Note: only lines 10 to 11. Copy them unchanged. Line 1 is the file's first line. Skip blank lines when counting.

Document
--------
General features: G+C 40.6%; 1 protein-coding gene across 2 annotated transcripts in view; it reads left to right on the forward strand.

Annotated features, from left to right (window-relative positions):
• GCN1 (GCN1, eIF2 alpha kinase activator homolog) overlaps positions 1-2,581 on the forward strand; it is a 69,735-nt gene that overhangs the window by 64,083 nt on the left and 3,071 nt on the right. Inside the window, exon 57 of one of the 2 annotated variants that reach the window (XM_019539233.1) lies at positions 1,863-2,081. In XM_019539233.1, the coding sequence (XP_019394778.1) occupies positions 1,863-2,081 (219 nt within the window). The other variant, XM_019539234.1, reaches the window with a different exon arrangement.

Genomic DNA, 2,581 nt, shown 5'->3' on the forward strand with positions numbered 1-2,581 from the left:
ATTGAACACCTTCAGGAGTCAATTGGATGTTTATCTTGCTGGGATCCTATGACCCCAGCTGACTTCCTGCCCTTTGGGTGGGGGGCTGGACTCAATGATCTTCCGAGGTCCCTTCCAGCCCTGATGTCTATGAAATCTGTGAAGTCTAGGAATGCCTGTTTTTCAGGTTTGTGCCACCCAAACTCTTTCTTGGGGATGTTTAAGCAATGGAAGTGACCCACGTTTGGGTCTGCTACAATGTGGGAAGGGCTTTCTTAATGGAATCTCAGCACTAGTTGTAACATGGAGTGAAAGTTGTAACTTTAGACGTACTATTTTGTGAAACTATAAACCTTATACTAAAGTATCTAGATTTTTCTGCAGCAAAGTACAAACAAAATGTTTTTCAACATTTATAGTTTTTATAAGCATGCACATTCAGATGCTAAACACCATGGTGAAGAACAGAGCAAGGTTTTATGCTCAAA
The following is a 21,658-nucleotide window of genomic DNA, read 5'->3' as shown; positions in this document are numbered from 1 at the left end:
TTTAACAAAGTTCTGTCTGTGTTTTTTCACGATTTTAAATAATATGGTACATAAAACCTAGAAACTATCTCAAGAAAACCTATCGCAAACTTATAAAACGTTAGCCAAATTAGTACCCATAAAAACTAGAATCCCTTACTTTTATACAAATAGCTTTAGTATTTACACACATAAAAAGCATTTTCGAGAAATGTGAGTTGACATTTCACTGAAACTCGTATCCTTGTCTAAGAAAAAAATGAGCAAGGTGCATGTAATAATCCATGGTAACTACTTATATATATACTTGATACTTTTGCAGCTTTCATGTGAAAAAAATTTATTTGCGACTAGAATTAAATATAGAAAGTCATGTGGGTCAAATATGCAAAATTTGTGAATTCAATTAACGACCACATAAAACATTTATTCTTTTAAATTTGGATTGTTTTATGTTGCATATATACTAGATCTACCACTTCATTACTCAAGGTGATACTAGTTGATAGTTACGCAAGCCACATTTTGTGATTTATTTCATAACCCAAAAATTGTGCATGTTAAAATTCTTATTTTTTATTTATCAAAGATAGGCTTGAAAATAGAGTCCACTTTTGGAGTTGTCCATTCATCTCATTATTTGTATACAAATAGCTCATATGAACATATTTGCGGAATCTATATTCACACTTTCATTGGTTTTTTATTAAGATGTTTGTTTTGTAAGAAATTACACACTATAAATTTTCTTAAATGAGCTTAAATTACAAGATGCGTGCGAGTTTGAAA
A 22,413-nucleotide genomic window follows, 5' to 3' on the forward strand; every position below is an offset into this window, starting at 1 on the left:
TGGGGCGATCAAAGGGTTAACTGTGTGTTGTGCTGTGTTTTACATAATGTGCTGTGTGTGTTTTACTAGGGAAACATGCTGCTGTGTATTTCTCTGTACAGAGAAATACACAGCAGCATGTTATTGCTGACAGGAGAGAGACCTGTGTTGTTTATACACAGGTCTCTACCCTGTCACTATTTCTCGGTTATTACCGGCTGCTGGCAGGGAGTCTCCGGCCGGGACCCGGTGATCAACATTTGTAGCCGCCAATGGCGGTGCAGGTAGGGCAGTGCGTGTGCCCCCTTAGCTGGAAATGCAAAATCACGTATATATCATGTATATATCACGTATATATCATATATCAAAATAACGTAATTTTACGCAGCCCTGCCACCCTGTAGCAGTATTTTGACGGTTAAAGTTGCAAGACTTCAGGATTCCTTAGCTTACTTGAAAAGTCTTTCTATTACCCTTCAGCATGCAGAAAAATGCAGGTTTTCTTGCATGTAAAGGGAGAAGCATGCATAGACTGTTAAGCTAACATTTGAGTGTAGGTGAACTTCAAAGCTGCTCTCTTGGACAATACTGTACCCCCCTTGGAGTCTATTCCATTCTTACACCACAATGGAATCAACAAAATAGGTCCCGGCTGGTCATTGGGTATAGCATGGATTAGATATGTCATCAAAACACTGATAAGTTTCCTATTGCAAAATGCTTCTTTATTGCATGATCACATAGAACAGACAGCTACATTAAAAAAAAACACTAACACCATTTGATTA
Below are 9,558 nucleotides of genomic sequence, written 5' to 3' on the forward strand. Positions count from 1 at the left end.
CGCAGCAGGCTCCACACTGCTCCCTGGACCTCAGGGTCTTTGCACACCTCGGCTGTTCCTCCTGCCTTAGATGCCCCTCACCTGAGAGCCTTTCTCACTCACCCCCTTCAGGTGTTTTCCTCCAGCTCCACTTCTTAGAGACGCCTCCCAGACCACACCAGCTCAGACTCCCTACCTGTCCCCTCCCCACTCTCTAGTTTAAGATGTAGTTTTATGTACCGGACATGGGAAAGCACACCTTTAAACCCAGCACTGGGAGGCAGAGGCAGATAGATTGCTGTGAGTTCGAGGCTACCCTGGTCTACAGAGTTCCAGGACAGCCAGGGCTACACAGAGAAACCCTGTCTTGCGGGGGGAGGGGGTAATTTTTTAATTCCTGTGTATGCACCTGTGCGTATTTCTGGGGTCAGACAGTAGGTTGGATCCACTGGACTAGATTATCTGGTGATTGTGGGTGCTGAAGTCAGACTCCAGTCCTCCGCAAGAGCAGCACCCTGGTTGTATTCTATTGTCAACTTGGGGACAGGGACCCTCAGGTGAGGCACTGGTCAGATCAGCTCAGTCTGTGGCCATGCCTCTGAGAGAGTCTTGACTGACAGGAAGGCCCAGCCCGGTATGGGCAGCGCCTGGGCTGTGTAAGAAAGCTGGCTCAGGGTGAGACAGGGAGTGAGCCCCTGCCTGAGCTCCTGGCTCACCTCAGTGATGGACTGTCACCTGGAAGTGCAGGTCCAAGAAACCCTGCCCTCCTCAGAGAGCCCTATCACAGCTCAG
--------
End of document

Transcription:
Below are 9,558 nucleotides of genomic sequence, written 5' to 3' on the forward strand. Positions count from 1 at the left end.
CGCAGCAGGCTCCACACTGCTCCCTGGACCTCAGGGTCTTTGCACACCTCGGCTGTTCCTCCTGCCTTAGATGCCCCTCACCTGAGAGCCTTTCTCACTCACCCCCTTCAGGTGTTTTCCTCCAGCTCCACTTCTTAGAGACGCCTCCCAGACCACACCAGCTCAGACTCCCTACCTGTCCCCTCCCCACTCTCTAGTTTAAGATGTAGTTTTATGTACCGGACATGGGAAAGCACACCTTTAAACCCAGCACTGGGAGGCAGAGGCAGATAGATTGCTGTGAGTTCGAGGCTACCCTGGTCTACAGAGTTCCAGGACAGCCAGGGCTACACAGAGAAACCCTGTCTTGCGGGGGGAGGGGGTAATTTTTTAATTCCTGTGTATGCACCTGTGCGTATTTCTGGGGTCAGACAGTAGGTTGGATCCACTGGACTAGATTATCTGGTGATTGTGGGTGCTGAAGTCAGACTCCAGTCCTCCGCAAGAGCAGCACCCTGGTTGTATTCTATTGTCAACTTGGGGACAGGGACCCTCAGGTGAGGCACTGGTCAGATCAGCTCAGTCTGTGGCCATGCCTCTGAGAGAGTCTTGACTGACAGGAAGGCCCAGCCCGGTATGGGCAGCGCCTGGGCTGTGTAAGAAAGCTGGCTCAGGGTGAGACAGGGAGTGAGCCCCTGCCTGAGCTCCTGGCTCACCTCAGTGATGGACTGTCACCTGGAAGTGCAGGTCCAAGAAACCCTGCCCTCCTCAGAGAGCCCTATCACAGCTCAG